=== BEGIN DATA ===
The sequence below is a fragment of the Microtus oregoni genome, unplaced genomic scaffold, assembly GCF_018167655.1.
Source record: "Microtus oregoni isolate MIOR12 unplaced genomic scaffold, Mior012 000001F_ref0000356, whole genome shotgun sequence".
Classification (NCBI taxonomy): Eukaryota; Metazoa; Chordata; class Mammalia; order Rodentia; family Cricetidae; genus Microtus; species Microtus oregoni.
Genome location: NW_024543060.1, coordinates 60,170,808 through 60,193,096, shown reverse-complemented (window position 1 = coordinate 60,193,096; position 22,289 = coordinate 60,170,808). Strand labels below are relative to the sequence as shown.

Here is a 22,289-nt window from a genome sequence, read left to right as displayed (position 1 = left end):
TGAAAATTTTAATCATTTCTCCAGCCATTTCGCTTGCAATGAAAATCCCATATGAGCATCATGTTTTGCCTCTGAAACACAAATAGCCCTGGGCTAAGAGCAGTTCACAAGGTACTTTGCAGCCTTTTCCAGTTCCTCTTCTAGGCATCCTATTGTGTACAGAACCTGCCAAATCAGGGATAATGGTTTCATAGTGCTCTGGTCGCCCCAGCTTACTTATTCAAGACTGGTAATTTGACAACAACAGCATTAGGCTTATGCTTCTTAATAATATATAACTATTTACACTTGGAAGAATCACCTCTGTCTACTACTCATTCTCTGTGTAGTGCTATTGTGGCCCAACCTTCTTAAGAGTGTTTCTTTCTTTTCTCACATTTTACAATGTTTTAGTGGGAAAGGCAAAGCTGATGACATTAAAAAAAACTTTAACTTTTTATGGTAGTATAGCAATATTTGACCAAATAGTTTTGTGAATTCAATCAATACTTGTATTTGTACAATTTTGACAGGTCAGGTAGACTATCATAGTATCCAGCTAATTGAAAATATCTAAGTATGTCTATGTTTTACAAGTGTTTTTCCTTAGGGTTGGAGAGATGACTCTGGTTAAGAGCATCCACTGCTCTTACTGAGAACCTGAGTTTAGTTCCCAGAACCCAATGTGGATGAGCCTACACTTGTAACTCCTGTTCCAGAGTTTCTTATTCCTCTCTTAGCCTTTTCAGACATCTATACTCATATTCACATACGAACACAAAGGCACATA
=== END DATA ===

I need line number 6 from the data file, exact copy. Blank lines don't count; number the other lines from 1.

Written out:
TGAAAATTTTAATCATTTCTCCAGCCATTTCGCTTGCAATGAAAATCCCATATGAGCATCATGTTTTGCCTCTGAAACACAAATAGCCCTGGGCTAAGAGCAGTTCACAAGGTACTTTGCAGCCTTTTCCAGTTCCTCTTCTAGGCATCCTATTGTGTACAGAACCTGCCAAATCAGGGATAATGGTTTCATAGTGCTCTGGTCGCCCCAGCTTACTTATTCAAGACTGGTAATTTGACAACAACAGCATTAGGCTTATGCTTCTTAATAATATATAACTATTTACACTTGGAAGAATCACCTCTGTCTACTACTCATTCTCTGTGTAGTGCTATTGTGGCCCAACCTTCTTAAGAGTGTTTCTTTCTTTTCTCACATTTTACAATGTTTTAGTGGGAAAGGCAAAGCTGATGACATTAAAAAAAACTTTAACTTTTTATGGTAGTATAGCAATATTTGACCAAATAGTTTTGTGAATTCAATCAATACTTGTATTTGTACAATTTTGACAGGTCAGGTAGACTATCATAGTATCCAGCTAATTGAAAATATCTAAGTATGTCTATGTTTTACAAGTGTTTTTCCTTAGGGTTGGAGAGATGACTCTGGTTAAGAGCATCCACTGCTCTTACTGAGAACCTGAGTTTAGTTCCCAGAACCCAATGTGGATGAGCCTACACTTGTAACTCCTGTTCCAGAGTTTCTTATTCCTCTCTTAGCCTTTTCAGACATCTATACTCATATTCACATACGAACACAAAGGCACATA